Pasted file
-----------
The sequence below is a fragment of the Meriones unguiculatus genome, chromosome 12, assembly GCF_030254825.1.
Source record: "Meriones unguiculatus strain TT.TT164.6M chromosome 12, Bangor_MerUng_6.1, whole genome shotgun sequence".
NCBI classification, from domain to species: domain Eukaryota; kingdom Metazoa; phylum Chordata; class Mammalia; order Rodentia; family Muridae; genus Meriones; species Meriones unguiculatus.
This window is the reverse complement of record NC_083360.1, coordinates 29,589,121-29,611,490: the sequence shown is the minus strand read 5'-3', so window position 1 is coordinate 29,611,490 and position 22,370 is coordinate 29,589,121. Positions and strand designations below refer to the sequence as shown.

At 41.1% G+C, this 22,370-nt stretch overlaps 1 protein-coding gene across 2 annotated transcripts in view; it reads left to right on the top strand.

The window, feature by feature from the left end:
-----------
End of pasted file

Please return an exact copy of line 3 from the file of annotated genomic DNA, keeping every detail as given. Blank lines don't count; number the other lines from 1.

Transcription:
NCBI classification, from domain to species: domain Eukaryota; kingdom Metazoa; phylum Chordata; class Mammalia; order Rodentia; family Muridae; genus Meriones; species Meriones unguiculatus.